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Los Angeles

Inglewood Bucks Trend, Shreds Files

Law: City prosecutors cite storage limitations for destruction of closed criminal files. Lawyers in other jurisdictions express surprise at the practice.

September 28, 2002|ANNA GORMAN | TIMES STAFF WRITER

The Inglewood city attorney's office has been routinely destroying its criminal files once cases are closed, a practice unheard of in almost all other Los Angeles County prosecutorial offices.

Attorneys at most prosecutorial offices say they are duty-bound to maintain records on criminal cases--current or closed--for several years.

But Inglewood Assistant City Atty. Kenneth Campos said his office simply does not have room to keep all criminal case files.

"Our office is too small," he said. "We have a shredder, and everything goes into it."

Campos said his office can always review the court file or ask the Inglewood Police Department for its records.

Torrance City Atty. John Fellows said his office also destroys its criminal files once there is a conviction or an acquittal, saying it is a storage issue.

In contrast, the Los Angeles and Pasadena city attorney's offices said they retain criminal records for 10 years, Burbank for seven years, and Long Beach for two to seven years.

"We err on the side of keeping them a long time," said Santa Monica City Atty. Marsha Moutrie, whose office keeps records for 15 years on closed domestic violence cases and 10 years on all other criminal cases.

Moutrie said it is critical to retain criminal records because many defendants are repeat offenders.

State law requires the retention of city records for at least two years unless an electronic copy is made, several municipal attorneys said. Duplicates of the records may be destroyed if they no longer are required, according to the government code.

But city attorneys said they often produce notes or records that are not duplicated and may be needed down the line.

The Los Angeles County district attorney's office typically retains misdemeanor records at least two years and felony files--many on microfiche--dating back to the 1960s, said head Deputy Dist. Atty. Stephen Kay.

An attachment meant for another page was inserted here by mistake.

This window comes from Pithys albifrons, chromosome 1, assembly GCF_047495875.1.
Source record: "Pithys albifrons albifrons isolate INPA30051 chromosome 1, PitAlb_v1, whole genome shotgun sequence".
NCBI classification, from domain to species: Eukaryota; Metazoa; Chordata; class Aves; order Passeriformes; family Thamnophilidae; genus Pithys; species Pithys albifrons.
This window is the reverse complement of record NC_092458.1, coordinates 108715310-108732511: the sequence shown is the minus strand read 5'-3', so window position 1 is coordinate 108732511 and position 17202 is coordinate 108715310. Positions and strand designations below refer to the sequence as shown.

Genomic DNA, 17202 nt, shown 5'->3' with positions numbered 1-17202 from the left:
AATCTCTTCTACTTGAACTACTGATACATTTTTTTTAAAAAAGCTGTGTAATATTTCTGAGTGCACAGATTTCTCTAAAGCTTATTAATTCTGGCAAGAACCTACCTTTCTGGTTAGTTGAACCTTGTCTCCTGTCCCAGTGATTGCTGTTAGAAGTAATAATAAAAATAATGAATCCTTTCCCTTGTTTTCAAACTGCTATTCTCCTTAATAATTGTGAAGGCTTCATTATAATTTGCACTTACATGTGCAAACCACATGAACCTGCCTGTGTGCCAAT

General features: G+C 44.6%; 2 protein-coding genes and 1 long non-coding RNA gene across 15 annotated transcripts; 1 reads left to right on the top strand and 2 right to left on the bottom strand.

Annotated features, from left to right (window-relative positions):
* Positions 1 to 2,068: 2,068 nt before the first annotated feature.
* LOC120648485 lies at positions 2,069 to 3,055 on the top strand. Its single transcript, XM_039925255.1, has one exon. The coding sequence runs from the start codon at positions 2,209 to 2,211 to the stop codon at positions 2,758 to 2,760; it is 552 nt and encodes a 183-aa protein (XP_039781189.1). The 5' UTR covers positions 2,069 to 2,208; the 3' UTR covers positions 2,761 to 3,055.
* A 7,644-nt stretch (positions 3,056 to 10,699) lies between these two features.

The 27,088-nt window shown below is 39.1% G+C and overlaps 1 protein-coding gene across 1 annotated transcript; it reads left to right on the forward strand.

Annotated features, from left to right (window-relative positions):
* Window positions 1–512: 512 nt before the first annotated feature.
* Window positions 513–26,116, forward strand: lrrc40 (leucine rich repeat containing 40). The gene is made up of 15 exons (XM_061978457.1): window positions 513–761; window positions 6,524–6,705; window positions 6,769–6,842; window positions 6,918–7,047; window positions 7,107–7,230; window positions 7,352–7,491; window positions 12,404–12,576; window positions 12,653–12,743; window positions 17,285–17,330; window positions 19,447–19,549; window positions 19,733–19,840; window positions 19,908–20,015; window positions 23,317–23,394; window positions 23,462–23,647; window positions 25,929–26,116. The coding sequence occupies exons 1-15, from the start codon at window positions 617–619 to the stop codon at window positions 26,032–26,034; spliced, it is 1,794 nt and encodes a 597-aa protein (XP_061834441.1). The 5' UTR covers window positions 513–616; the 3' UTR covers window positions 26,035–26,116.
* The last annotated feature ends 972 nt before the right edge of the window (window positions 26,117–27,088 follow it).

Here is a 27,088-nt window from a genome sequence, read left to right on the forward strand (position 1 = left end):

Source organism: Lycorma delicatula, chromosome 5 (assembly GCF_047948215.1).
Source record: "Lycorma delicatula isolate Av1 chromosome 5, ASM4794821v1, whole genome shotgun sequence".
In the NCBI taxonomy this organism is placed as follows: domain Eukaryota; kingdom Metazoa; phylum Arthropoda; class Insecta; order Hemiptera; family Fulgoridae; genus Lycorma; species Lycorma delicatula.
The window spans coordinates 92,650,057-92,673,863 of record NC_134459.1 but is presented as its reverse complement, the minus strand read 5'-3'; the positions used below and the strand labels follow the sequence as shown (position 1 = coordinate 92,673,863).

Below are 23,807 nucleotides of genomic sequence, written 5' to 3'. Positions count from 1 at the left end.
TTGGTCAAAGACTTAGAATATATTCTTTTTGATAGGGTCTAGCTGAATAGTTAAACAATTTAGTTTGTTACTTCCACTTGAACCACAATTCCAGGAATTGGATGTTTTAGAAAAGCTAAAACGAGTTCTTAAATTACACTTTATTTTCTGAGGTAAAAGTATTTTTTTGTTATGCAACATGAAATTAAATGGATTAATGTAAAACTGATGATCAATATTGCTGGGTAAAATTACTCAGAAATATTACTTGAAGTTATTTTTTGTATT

"They become historical files, and you never know when you are going to need something," he said.

After Inglewood Police Officers Jeremy Morse and Bijan Darvish were indicted by the Los Angeles County Grand Jury in July in connection with the videotaped beating of a 16-year-old boy, the county public defender's office requested the case names and numbers of all cases that involved the two officers.

The request was made to the Inglewood city attorney and the Los Angeles County district attorney.

The office also asked the Inglewood Police Department for the numbers of any police reports that named Darvish, Morse and two other officers who were present during the July 6 incident.

Deputy Public Defender Randall Rich said the pending criminal charges against Darvish and Morse raise questions about other cases in which the officers either took part in an arrest or investigation, or were witnesses.

Morse is charged with assault under the color of authority and Darvish is charged with filing a false police report. The office plans to review the old cases to see if those defendants have grounds for new trials or be declared factually innocent.

Because the public defender's office does not have a database connecting police officers to defendants, Rich said, the office relies on law enforcement agencies to provide that information.

The district attorney's office handed over a list of the 60 felony cases involving Morse and the 57 cases involving Darvish.

The Inglewood city attorney's office gave the public defender's office the names and numbers of open cases in which the two officers were involved and in which the public defender was the attorney. There were fewer than 10 such cases. The closed case files had been destroyed, Campos said. Misdemeanor cases are usually completed within three months, he said.

Campos responded to the records request by the public defender's office with a letter that read: "The Inglewood city attorney's office does not maintain any files that are not pending in criminal court. All closed files are shredded when the case is completed."

Besides, Campos said, it would be too burdensome to review the court files or the Police Department records to see which old cases involved the two officers.

The Inglewood city attorney's office prosecutes more than 5,000 misdemeanor cases each year.

Campos also said that the public defender does not have a right to the cases in which it did not serve as the attorney.

"Unfortunately, the public defender is trying to find something we can't help them with," he said.

Rich, the deputy public defender, said the fact that the Inglewood city attorney destroys its files so quickly is "just astounding."

The public defender's office plans to continue pressuring the city attorney's office for the records, he said.

"The fact that the city attorney may not have the information does not mean the information does not exist," Rich said.

And regardless of whether the public defender's office gets cooperation from Inglewood, he said, "We'll do whatever we can to ensure that our clients' files are reviewed."

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